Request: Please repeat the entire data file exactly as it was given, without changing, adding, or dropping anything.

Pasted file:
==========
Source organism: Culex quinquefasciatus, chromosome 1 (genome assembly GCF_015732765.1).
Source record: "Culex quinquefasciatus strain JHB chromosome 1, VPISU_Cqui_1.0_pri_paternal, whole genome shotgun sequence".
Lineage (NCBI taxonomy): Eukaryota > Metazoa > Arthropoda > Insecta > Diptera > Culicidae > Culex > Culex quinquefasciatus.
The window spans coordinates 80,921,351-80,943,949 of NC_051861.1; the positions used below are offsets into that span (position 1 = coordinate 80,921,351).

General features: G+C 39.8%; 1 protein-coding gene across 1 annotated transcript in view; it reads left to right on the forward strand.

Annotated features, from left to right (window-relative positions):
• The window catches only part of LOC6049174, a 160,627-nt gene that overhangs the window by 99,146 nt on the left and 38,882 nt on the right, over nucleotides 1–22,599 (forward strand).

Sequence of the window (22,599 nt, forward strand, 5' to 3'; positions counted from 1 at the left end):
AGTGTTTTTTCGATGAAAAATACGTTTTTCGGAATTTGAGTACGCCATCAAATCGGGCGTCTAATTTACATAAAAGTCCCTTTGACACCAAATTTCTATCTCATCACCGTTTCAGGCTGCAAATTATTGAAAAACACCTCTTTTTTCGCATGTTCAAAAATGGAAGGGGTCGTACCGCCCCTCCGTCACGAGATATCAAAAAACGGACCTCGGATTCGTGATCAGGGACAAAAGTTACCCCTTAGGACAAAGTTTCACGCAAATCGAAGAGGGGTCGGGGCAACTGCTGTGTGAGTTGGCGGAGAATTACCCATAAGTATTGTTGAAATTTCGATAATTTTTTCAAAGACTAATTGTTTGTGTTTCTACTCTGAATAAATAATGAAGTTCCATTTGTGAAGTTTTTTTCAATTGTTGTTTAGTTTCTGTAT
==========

Source organism: Culex quinquefasciatus, chromosome 1 (genome assembly GCF_015732765.1).
Source record: "Culex quinquefasciatus strain JHB chromosome 1, VPISU_Cqui_1.0_pri_paternal, whole genome shotgun sequence".
Lineage (NCBI taxonomy): Eukaryota > Metazoa > Arthropoda > Insecta > Diptera > Culicidae > Culex > Culex quinquefasciatus.
The window spans coordinates 80,921,351-80,943,949 of NC_051861.1; the positions used below are offsets into that span (position 1 = coordinate 80,921,351).

General features: G+C 39.8%; 1 protein-coding gene across 1 annotated transcript in view; it reads left to right on the forward strand.

Annotated features, from left to right (window-relative positions):
• The window catches only part of LOC6049174, a 160,627-nt gene that overhangs the window by 99,146 nt on the left and 38,882 nt on the right, over nucleotides 1–22,599 (forward strand).

Sequence of the window (22,599 nt, forward strand, 5' to 3'; positions counted from 1 at the left end):
AGTGTTTTTTCGATGAAAAATACGTTTTTCGGAATTTGAGTACGCCATCAAATCGGGCGTCTAATTTACATAAAAGTCCCTTTGACACCAAATTTCTATCTCATCACCGTTTCAGGCTGCAAATTATTGAAAAACACCTCTTTTTTCGCATGTTCAAAAATGGAAGGGGTCGTACCGCCCCTCCGTCACGAGATATCAAAAAACGGACCTCGGATTCGTGATCAGGGACAAAAGTTACCCCTTAGGACAAAGTTTCACGCAAATCGAAGAGGGGTCGGGGCAACTGCTGTGTGAGTTGGCGGAGAATTACCCATAAGTATTGTTGAAATTTCGATAATTTTTTCAAAGACTAATTGTTTGTGTTTCTACTCTGAATAAATAATGAAGTTCCATTTGTGAAGTTTTTTTCAATTGTTGTTTAGTTTCTGTAT